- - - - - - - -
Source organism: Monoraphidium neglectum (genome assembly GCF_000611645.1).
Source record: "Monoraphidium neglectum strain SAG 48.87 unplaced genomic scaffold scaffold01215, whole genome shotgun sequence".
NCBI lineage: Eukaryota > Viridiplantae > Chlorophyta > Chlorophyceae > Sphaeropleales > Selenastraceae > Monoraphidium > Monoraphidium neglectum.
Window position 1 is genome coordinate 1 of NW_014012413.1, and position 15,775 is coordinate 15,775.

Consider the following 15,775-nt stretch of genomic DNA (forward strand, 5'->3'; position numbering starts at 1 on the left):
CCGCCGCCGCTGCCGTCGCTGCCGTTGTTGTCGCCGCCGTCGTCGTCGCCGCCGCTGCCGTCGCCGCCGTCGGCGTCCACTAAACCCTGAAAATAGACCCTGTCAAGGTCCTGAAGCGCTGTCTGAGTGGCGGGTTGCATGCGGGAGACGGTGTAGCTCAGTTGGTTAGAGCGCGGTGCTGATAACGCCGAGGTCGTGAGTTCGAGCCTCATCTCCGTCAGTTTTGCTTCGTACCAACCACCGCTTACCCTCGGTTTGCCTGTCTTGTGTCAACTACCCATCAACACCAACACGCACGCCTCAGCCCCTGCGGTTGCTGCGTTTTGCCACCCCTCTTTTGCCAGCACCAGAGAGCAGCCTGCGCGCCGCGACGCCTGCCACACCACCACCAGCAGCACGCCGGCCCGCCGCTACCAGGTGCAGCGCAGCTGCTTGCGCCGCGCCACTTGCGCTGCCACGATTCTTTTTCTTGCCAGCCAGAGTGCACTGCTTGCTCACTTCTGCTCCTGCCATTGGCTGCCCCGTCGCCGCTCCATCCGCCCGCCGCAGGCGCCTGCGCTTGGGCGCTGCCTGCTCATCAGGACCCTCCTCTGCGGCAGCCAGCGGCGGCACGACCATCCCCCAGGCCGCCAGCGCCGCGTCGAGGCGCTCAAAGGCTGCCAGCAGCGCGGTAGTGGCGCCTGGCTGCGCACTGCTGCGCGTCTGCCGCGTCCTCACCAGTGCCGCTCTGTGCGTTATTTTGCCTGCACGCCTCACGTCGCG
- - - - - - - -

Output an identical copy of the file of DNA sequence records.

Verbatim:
Source organism: Monoraphidium neglectum (genome assembly GCF_000611645.1).
Source record: "Monoraphidium neglectum strain SAG 48.87 unplaced genomic scaffold scaffold01215, whole genome shotgun sequence".
NCBI lineage: Eukaryota > Viridiplantae > Chlorophyta > Chlorophyceae > Sphaeropleales > Selenastraceae > Monoraphidium > Monoraphidium neglectum.
Window position 1 is genome coordinate 1 of NW_014012413.1, and position 15,775 is coordinate 15,775.

Consider the following 15,775-nt stretch of genomic DNA (forward strand, 5'->3'; position numbering starts at 1 on the left):
CCGCCGCCGCTGCCGTCGCTGCCGTTGTTGTCGCCGCCGTCGTCGTCGCCGCCGCTGCCGTCGCCGCCGTCGGCGTCCACTAAACCCTGAAAATAGACCCTGTCAAGGTCCTGAAGCGCTGTCTGAGTGGCGGGTTGCATGCGGGAGACGGTGTAGCTCAGTTGGTTAGAGCGCGGTGCTGATAACGCCGAGGTCGTGAGTTCGAGCCTCATCTCCGTCAGTTTTGCTTCGTACCAACCACCGCTTACCCTCGGTTTGCCTGTCTTGTGTCAACTACCCATCAACACCAACACGCACGCCTCAGCCCCTGCGGTTGCTGCGTTTTGCCACCCCTCTTTTGCCAGCACCAGAGAGCAGCCTGCGCGCCGCGACGCCTGCCACACCACCACCAGCAGCACGCCGGCCCGCCGCTACCAGGTGCAGCGCAGCTGCTTGCGCCGCGCCACTTGCGCTGCCACGATTCTTTTTCTTGCCAGCCAGAGTGCACTGCTTGCTCACTTCTGCTCCTGCCATTGGCTGCCCCGTCGCCGCTCCATCCGCCCGCCGCAGGCGCCTGCGCTTGGGCGCTGCCTGCTCATCAGGACCCTCCTCTGCGGCAGCCAGCGGCGGCACGACCATCCCCCAGGCCGCCAGCGCCGCGTCGAGGCGCTCAAAGGCTGCCAGCAGCGCGGTAGTGGCGCCTGGCTGCGCACTGCTGCGCGTCTGCCGCGTCCTCACCAGTGCCGCTCTGTGCGTTATTTTGCCTGCACGCCTCACGTCGCG